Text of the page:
Is it just me?
First, this book panders to nerds. That isn't a bad thing in and of itself, but you get the feeling very quickly that they are in there just so that nerds reading can think "HAH, I GET IT!" And instead of just throwing them in there so that people into nerd culture get them, he explains every single one. So not only do you immediately recognize the references, but then you get to sit there as he explains them anyway. If you're not completely turned on by having things you know about name dropped and then explained, this will bog down the story. Oh, Family Ties is a TV show from the 80's? Glad you explained it. Thanks.
Secondly, there are two types of nerds. Generally decent guys and girls with nerdy hobbies, and then anti-social, smug, condescending, pseudo intellectual nerds who are incredibly unpleasant to be around. These are, in popular vernacular, known as "Monvilles". Sometimes the author veers very, very close to outing himself as a Monville. A perfect example is that he includes a long, out of place rant about how he's atheist (he's speaking through the protagonist, but it is clear he wanted to rant against religion and used his protagonist as the mouthpiece) in the first chapter. He even includes "Deal with it" during this rant. It's out of place, silly, and I could see reading it on a message board, but here it's awkwardly inserted so that the author can say "I'm atheist...deal with it!"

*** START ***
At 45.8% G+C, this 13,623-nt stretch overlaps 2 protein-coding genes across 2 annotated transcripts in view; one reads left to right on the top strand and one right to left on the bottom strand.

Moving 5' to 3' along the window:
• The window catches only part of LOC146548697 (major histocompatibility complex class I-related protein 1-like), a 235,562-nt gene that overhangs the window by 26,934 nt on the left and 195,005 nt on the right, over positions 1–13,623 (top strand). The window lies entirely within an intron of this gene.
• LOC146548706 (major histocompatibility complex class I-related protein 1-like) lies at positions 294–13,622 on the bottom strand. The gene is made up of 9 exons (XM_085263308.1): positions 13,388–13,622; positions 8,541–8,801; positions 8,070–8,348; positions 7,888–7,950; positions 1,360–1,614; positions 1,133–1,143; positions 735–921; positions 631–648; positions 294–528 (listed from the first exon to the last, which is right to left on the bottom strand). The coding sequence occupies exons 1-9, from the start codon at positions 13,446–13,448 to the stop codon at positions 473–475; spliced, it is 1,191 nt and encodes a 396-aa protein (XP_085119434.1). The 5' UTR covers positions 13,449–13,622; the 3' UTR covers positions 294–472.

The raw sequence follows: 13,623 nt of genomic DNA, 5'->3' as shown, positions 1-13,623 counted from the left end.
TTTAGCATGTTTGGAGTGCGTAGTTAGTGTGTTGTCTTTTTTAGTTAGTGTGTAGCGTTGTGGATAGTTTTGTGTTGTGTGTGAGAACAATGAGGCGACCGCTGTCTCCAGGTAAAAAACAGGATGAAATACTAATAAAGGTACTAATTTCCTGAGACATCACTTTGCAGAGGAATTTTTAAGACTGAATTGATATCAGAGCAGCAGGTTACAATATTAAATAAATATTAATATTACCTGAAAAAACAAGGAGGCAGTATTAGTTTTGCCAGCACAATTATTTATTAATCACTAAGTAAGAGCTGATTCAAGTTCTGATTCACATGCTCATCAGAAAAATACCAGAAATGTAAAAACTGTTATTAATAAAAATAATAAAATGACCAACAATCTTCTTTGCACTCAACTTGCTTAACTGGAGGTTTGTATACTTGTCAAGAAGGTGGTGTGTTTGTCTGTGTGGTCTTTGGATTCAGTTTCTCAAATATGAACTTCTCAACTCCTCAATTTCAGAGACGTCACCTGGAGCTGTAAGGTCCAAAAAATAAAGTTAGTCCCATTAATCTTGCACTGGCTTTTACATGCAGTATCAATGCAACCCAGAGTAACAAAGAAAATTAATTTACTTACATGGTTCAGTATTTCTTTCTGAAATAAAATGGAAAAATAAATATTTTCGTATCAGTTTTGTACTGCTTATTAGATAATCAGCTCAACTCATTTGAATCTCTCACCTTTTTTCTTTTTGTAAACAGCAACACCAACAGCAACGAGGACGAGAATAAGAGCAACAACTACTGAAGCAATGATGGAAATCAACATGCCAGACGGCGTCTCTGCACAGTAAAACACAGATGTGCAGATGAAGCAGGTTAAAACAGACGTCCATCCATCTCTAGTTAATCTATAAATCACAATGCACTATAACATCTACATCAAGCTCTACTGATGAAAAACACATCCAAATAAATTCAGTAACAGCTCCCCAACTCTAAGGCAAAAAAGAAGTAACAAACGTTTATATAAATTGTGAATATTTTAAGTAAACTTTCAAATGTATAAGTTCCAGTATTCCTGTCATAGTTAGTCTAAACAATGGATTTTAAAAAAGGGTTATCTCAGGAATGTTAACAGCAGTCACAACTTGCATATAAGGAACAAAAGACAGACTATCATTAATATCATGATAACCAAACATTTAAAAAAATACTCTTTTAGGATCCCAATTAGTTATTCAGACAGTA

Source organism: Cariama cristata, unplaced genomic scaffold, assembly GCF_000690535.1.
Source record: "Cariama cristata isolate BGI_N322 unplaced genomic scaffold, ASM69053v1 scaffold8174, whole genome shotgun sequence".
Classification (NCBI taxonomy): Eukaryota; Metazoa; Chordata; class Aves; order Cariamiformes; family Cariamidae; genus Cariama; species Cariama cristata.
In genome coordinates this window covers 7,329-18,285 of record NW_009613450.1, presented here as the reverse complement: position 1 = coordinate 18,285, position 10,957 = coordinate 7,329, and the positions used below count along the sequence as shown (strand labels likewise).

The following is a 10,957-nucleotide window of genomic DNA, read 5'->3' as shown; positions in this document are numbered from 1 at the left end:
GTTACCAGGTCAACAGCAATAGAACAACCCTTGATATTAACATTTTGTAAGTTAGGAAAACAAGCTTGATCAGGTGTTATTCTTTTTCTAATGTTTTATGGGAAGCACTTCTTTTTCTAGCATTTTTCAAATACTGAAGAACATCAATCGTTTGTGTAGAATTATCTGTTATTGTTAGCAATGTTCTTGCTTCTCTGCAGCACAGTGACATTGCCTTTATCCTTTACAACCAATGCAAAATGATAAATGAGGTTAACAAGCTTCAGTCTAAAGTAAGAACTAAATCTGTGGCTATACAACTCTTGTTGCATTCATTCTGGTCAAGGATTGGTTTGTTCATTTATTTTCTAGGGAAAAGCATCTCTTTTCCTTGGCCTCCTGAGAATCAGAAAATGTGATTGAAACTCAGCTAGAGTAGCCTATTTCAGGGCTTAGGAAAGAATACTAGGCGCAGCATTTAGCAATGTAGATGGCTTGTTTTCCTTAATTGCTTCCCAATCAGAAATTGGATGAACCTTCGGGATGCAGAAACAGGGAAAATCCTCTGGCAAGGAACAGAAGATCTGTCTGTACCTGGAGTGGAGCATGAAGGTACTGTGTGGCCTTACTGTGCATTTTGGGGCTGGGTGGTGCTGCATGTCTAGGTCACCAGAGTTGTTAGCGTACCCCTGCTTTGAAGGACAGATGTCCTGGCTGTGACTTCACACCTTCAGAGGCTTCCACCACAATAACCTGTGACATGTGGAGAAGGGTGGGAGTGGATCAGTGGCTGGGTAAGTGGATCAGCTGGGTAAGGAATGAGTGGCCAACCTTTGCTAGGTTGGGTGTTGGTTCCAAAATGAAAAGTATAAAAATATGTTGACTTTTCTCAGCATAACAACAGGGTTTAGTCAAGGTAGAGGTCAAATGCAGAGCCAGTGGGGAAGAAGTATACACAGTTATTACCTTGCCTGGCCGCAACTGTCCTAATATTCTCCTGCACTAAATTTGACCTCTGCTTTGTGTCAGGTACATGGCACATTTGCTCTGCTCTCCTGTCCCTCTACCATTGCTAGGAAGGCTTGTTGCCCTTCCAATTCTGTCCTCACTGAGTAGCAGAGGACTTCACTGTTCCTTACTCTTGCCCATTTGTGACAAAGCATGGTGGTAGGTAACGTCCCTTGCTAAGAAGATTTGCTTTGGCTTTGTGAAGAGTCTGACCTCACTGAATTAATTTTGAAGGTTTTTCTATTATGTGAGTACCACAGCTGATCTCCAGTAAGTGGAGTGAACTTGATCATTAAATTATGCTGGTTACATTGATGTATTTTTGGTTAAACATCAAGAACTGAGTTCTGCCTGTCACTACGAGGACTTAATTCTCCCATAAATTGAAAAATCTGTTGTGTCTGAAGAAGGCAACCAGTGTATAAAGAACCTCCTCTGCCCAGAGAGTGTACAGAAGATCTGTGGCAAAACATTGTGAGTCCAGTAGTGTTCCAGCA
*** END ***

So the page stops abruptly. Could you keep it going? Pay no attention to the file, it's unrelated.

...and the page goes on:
Then there are a couple of parts that deal with working as technical support...and these are even worse. I've worked tech support jobs before, and they are incredibly frustrating. However, Cline uses these instances to show just how smug and unlikable he would be in real life. He has such utter contempt for anybody who dares spend their time doing something other than learning about computers. The people who need tech support are all halfwitted, slobbering subhumans who refuse to "think for themselves" and need a nerd (who is, of course, incredibly smart) to show them the way. He wastes a ton of time ranting against the people who call into technical support. Cline has said he worked in tech support, so when you call these places realized bitter, poorly socialized nerds are on the other end, furious with you because you have the audacity to ask questions about computers.
Then there is the dialogue. There are several instances where it becomes clear that Cline isn't very socialized. The dialogue reads like it was written by somebody who had never had a conversation but was told how they work by somebody who had. The book is pretty great when it's just the protagonist doing this thing, but when more than one character shows up it gets really bad really quick. There is one conversation about Swordquest in the book that is truly cringe worthy. The dialogue is so bad, so forced, and so unnatural that it makes Cline seem autistic.
Overall, I liked the book. I'm not trying to rag on it, I just want other people (who might not be unwashed, unshaven, obese nerds who love to sneer at the plebes) to understand the problems with this book. I think the really, really geeky will love the parts I've outlined above, but most normals will find them childish and unpleasant.